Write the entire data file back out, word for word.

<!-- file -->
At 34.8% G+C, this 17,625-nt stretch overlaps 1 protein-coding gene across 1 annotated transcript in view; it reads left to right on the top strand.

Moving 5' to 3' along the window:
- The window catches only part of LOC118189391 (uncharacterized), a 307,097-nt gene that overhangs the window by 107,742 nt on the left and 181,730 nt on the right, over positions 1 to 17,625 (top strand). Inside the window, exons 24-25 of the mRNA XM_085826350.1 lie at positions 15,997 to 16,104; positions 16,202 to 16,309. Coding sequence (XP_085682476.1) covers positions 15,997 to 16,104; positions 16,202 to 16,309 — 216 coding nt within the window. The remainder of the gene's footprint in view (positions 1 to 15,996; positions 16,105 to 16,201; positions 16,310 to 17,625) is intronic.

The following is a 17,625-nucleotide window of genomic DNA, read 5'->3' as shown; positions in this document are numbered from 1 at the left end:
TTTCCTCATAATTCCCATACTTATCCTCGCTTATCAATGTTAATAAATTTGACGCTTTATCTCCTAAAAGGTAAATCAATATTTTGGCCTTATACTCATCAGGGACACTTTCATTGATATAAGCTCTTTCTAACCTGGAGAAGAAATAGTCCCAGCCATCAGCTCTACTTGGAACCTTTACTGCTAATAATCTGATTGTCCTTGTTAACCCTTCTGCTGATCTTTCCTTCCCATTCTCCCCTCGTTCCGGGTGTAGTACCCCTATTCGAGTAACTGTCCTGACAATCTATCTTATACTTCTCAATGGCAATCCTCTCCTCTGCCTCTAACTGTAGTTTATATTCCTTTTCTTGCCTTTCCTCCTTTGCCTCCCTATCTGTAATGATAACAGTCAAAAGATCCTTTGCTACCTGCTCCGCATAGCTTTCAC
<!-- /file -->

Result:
At 34.8% G+C, this 17,625-nt stretch overlaps 1 protein-coding gene across 1 annotated transcript in view; it reads left to right on the top strand.

Moving 5' to 3' along the window:
- The window catches only part of LOC118189391 (uncharacterized), a 307,097-nt gene that overhangs the window by 107,742 nt on the left and 181,730 nt on the right, over positions 1 to 17,625 (top strand). Inside the window, exons 24-25 of the mRNA XM_085826350.1 lie at positions 15,997 to 16,104; positions 16,202 to 16,309. Coding sequence (XP_085682476.1) covers positions 15,997 to 16,104; positions 16,202 to 16,309 — 216 coding nt within the window. The remainder of the gene's footprint in view (positions 1 to 15,996; positions 16,105 to 16,201; positions 16,310 to 17,625) is intronic.

The following is a 17,625-nucleotide window of genomic DNA, read 5'->3' as shown; positions in this document are numbered from 1 at the left end:
TTTCCTCATAATTCCCATACTTATCCTCGCTTATCAATGTTAATAAATTTGACGCTTTATCTCCTAAAAGGTAAATCAATATTTTGGCCTTATACTCATCAGGGACACTTTCATTGATATAAGCTCTTTCTAACCTGGAGAAGAAATAGTCCCAGCCATCAGCTCTACTTGGAACCTTTACTGCTAATAATCTGATTGTCCTTGTTAACCCTTCTGCTGATCTTTCCTTCCCATTCTCCCCTCGTTCCGGGTGTAGTACCCCTATTCGAGTAACTGTCCTGACAATCTATCTTATACTTCTCAATGGCAATCCTCTCCTCTGCCTCTAACTGTAGTTTATATTCCTTTTCTTGCCTTTCCTCCTTTGCCTCCCTATCTGTAATGATAACAGTCAAAAGATCCTTTGCTACCTGCTCCGCATAGCTTTCAC